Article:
| Comedy |

SNL and UM Alum Finesse Mitchell Returns to Miami

SNL and UM Alum Finesse Mitchell Returns to MiamiEXPAND
Loshak PR
Keep New Times Free
I Support
  • Local
  • Community
  • Journalism
  • logo

Support the independent voice of Miami and help keep the future of New Times free.

A Lorne Michaels impression is kind of like a class ring for Saturday Night Live alumni. Former cast member and University of Miami alumnus Finesse Mitchell uses his own impression to recall some advice given to him by the show’s longtime executive producer.

“‘Take a little time off but not a lot of time off, but, you know, really enjoy where you’re going and where you’ve been,’” Mitchell says in Michaels’ distinct vocal pattern. “He was saying some Jedi-mind-trick stuff to me as he was firing me.”

Although Mitchell has "nothing but love" for Michaels, he did not follow the sage showrunner’s advice. In fact, he went in the opposite direction. He ran off to Miami.

Mitchell is fond of the Magic City. He fell in love with it because of Miami Vice, and that love has lasted decades. He regularly attends UM homecoming games. He’s set to perform a couple of shows at the new Miami Improv this weekend. In fact, he’s married to the daughter of Miami Vice soundtrack contributor El DeBarge.

After leaving SNL in 2006 following a three-year stint on the show, Mitchell returned to Miami to visit some fraternity brothers. He fell for a girl who was not related to El DeBarge and then decided to turn his visit into an extended stay. But eventually, his stay turned into something of a self-imposed exile. He had already been through the ordeal of sleeping on couches in his 20s. He was in no rush to return to that lifestyle.

Mitchell lays out how that chapter of his life unfolded: “My plan was to live [in Miami] for three years; we’ll go to L.A. and finish this thing out. Didn’t do that. Ended up staying in South Florida for six years. And she and I broke up, so when I did move out to L.A., I moved out solo-dolo.”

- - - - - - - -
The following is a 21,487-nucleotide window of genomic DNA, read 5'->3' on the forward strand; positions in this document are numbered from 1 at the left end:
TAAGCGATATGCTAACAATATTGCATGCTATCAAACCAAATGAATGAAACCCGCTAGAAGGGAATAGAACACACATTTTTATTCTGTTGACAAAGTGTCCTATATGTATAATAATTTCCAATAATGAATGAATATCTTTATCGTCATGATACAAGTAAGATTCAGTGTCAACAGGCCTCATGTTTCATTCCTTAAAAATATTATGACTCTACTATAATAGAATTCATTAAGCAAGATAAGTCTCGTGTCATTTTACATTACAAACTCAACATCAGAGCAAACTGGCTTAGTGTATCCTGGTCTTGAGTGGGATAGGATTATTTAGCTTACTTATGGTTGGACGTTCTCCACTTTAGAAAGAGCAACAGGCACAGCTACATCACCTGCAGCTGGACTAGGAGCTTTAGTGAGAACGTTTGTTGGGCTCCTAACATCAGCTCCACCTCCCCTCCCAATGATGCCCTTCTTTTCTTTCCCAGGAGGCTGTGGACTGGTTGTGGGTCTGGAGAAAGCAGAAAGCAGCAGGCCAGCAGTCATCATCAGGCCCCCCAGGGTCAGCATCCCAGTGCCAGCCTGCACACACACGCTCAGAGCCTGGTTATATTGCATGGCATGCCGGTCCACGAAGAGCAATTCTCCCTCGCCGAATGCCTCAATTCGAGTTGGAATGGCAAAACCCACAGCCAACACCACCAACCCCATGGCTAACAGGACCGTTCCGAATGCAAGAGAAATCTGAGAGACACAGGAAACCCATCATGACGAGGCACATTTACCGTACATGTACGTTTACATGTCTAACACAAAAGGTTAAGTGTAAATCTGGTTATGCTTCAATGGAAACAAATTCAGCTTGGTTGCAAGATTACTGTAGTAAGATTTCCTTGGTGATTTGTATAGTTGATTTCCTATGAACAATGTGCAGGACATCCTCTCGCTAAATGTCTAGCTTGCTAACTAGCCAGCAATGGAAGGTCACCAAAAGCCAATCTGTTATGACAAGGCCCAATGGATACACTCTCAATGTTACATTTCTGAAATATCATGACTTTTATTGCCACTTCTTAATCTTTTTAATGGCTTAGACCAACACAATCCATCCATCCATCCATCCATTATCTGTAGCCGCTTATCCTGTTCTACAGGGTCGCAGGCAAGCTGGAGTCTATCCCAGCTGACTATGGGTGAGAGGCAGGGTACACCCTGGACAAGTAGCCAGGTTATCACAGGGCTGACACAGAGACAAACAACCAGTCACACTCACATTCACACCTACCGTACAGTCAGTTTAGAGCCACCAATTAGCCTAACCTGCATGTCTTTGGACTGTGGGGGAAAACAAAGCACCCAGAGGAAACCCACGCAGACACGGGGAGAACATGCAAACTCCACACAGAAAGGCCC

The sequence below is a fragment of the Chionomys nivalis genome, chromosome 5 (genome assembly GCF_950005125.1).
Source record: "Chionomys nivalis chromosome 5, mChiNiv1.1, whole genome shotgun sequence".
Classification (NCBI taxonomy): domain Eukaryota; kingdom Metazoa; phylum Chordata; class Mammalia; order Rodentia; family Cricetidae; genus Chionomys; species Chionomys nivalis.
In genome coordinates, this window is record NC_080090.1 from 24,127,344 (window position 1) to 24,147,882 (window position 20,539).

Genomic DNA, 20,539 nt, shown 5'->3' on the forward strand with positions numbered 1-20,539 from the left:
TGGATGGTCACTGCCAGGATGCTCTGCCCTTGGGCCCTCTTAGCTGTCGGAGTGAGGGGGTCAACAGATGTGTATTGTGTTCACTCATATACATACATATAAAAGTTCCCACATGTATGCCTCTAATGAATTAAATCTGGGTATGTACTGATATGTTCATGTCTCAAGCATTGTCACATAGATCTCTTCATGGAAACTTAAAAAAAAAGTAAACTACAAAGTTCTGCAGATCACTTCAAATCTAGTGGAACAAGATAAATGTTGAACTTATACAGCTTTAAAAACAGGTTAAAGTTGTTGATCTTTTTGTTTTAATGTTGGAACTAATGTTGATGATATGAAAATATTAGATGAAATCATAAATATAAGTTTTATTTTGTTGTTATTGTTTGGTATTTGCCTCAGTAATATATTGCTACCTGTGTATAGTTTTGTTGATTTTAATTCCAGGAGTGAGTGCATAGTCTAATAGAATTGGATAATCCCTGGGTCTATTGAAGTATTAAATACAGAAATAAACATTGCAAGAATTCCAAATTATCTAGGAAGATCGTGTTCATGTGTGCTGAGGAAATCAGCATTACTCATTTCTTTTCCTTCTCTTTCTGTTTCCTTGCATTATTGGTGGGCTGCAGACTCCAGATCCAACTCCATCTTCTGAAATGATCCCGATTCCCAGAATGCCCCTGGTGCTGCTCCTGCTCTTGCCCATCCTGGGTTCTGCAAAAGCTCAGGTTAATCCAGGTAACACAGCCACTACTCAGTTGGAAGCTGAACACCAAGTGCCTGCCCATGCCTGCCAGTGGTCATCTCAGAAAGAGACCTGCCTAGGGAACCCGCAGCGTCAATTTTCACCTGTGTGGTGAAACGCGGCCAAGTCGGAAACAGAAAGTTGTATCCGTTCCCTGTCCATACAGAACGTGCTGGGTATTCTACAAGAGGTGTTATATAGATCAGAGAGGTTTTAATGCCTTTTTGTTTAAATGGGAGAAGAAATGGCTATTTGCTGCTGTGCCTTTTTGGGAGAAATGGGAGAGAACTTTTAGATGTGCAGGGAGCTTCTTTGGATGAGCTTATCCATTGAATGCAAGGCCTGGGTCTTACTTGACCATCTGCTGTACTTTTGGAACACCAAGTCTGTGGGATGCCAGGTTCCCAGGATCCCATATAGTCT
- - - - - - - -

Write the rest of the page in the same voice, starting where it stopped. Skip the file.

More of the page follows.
Within two weeks of arriving in L.A., he nailed an audition to join the main cast of the Disney Channel sitcom A.N.T. Farm. He was finally back in the game, playing the role of a “black Bob Saget.”

After A.N.T. Farm wrapped, he booked the Showtime series Roadies with Hollywood powerhouses J.J. Abrams and Cameron Crowe. The show lasted only one season, but it established a working relationship between Mitchell and Showtime. When he approached network execs about doing a one-hour special, they were hesitant. Oddly enough, Mitchell’s friend, New England Patriots tight end Rob Gronkowski, ended up offering him a spot on his own Showtime comedy special.

“I’m cussing him out, like, ‘You don’t even fucking do comedy. How do you get a one-hour special?’” Mitchell remembers. “And he said, ‘Yeah, but here’s the thing: I’m gonna just have all my buddies do comedy, and then you guys help me come up with a set.’”

Gronkowski’s special, along with the interest of a big-name comedy production and distribution company, Comedy Dynamics, inspired Showtime executives to take Mitchell seriously. He released his own one-hour special, The Spirit Told Me to Tell You, in 2018.

So despite his former boss’ advice to take a short break, you could say Mitchell’s resurgence started with a long period of relaxation in Miami.

“I went down to Miami, bought a freaking house. I don’t know who does this,” Finesse trails off in utter disbelief before realizing who, in fact, does things like this. “I do — Finesse.”

Finesse Mitchell. 10:30 p.m. Friday, April 12, and 8 p.m. Sunday, April 14, at Miami Improv, 3450 NW 83rd Ave., Suite 224, Doral; 305-441-8200; miamiimprov.com. Tickets cost $22, plus a two-drink minimum.

Keep Miami New Times Free... Since we started Miami New Times, it has been defined as the free, independent voice of Miami, and we would like to keep it that way. Offering our readers free access to incisive coverage of local news, food and culture. Producing stories on everything from political scandals to the hottest new bands, with gutsy reporting, stylish writing, and staffers who've won everything from the Society of Professional Journalists' Sigma Delta Chi feature-writing award to the Casey Medal for Meritorious Journalism. But with local journalism's existence under siege and advertising revenue setbacks having a larger impact, it is important now more than ever for us to rally support behind funding our local journalism. You can help by participating in our "I Support" membership program, allowing us to keep covering Miami with no paywalls.

We use cookies to collect and analyze information on site performance and usage, and to enhance and customize content and advertisements. By clicking 'X' or continuing to use the site, you agree to allow cookies to be placed. To find out more, visit our cookies policy and our privacy policy.


Join the New Times community and help support independent local journalism in Miami.


Join the New Times community and help support independent local journalism in Miami.